The Sicamous municipal building was closed temporarily due to the COVID-19 pandemic. (File photo)

Eagle Valley News Year In Review 2020: March

The News looks back at some of the stories that made headlines in 2020

  • Jan. 11, 2021 7:00 p.m.

• The B.C. Human Rights Tribunal ruled against a Shuswap woman who said she was the victim of discrimination based on her religious beliefs while working at the Sicamous Askew’s Foods store. According to the tribunal’s ruling, released on Feb. 20, Janet Letendre, alleged that while she was employed at the grocery store as a bakery employee in 2018, she was scheduled to work shifts on Saturday which, as a Seventh-day Adventist, she recognizes as her Sabbath. The ruling concluded that Letendre’s case would not succeed if it proceeded to a hearing.

• It was a local discovery said to rival other underground wonders of the world. “Mammoth Cave is Discovered At Shuswap” reads the headline in the Summerland Review on the day of Thursday, Oct. 4, 1923. The story revolved around an R. Roberts, who shared the tale of his discovery of a cave at Shuswap Lake that would make the region famous. According to Roberts, the cave was hidden by silt and river wash and could only be located by one who had been there before. Roberts went on to say a person named Kennedy found the cave while seeking a homestead. He made an attempt to file a claim on it, but was told that section of the country was reserved for soldiers wishing to take up land, so he covered up the entrance.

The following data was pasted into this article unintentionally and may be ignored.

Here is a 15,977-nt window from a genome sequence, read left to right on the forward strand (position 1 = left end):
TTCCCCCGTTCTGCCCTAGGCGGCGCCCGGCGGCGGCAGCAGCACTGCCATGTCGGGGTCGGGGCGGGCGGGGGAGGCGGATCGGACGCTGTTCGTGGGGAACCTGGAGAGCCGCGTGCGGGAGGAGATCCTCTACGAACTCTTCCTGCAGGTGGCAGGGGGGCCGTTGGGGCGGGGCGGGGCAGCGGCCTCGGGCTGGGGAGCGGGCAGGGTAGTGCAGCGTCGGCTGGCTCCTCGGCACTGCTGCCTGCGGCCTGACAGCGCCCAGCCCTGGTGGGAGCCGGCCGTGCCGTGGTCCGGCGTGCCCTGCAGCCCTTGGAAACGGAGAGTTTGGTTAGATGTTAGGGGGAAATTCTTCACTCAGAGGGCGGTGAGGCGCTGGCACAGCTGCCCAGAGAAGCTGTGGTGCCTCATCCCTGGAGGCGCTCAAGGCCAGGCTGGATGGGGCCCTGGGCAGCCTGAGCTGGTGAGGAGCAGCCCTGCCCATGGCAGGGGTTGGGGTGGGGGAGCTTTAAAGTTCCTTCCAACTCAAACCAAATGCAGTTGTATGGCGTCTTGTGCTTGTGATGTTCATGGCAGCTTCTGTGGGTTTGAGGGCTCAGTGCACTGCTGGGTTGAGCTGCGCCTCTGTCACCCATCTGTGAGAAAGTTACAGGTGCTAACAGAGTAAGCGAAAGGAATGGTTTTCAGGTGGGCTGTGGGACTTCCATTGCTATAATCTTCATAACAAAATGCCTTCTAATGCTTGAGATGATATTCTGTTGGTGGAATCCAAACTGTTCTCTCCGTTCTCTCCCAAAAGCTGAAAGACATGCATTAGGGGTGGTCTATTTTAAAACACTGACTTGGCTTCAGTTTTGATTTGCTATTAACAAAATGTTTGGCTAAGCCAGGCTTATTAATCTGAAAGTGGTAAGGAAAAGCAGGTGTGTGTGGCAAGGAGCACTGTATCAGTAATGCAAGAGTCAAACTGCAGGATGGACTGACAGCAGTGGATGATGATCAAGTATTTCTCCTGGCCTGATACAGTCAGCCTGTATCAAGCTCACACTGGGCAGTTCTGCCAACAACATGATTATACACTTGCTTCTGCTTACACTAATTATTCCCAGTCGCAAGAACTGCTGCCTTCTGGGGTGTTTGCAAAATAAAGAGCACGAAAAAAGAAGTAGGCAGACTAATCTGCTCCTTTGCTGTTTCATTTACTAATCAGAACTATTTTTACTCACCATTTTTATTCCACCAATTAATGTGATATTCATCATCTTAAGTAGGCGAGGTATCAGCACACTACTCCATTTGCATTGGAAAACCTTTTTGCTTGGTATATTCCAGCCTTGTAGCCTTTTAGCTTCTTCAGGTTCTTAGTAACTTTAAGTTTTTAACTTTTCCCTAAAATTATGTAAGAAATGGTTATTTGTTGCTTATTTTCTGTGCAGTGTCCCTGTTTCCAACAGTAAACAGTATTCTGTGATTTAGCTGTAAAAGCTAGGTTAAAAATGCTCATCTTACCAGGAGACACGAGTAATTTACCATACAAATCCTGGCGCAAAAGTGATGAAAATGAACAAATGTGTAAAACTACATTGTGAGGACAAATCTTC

Grant funding of about $175,000 will bolster training and wildfire prevention efforts by the Sicamous Fire Department. A Community Emergency Preparedness Fund grant, which totals just less than $25,000, will help outfit the training centre the department is working on in Sicamous’ Industrial Park. The other grant received was $150,000 from the Community Resiliency Investment Program. The funding will bolster the Sicamous FireSmart program, providing education and assistance to homeowners wanting to make their property more resistant to fire, and also reduce forest fuel in key areas of Crown land within the Sicamous boundary.

• The electronic sign outside the District of Sicamous office alternated between a notice that it was closed to the public and a quote from B.C.’s medical health officer Dr. Bonnie Henry, urging residents to be kind, calm and safe. The Sicamous response to the pandemic was being guided by Henry’s provincewide strategy and her emphasis on composure in the face of the virus.

“Remember to be kind. I know Sicamous residents are some of the kindest people in Canada,” said Mayor Terry Rysz in a video address. “It is our duty and yours to be socially responsible. Everyone needs to take action to ensure our mutual welfare.”

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